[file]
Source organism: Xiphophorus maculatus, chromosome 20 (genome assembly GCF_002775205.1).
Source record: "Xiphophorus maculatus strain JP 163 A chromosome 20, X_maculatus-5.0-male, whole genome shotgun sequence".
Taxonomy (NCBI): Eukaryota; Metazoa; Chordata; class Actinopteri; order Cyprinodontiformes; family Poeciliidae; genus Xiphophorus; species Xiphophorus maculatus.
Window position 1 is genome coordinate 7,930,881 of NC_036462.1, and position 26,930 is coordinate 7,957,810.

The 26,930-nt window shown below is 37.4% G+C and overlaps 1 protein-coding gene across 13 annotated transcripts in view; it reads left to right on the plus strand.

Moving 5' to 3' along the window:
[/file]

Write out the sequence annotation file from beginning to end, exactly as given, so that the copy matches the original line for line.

Source organism: Xiphophorus maculatus, chromosome 20 (genome assembly GCF_002775205.1).
Source record: "Xiphophorus maculatus strain JP 163 A chromosome 20, X_maculatus-5.0-male, whole genome shotgun sequence".
Taxonomy (NCBI): Eukaryota; Metazoa; Chordata; class Actinopteri; order Cyprinodontiformes; family Poeciliidae; genus Xiphophorus; species Xiphophorus maculatus.
Window position 1 is genome coordinate 7,930,881 of NC_036462.1, and position 26,930 is coordinate 7,957,810.

The 26,930-nt window shown below is 37.4% G+C and overlaps 1 protein-coding gene across 13 annotated transcripts in view; it reads left to right on the plus strand.

Moving 5' to 3' along the window: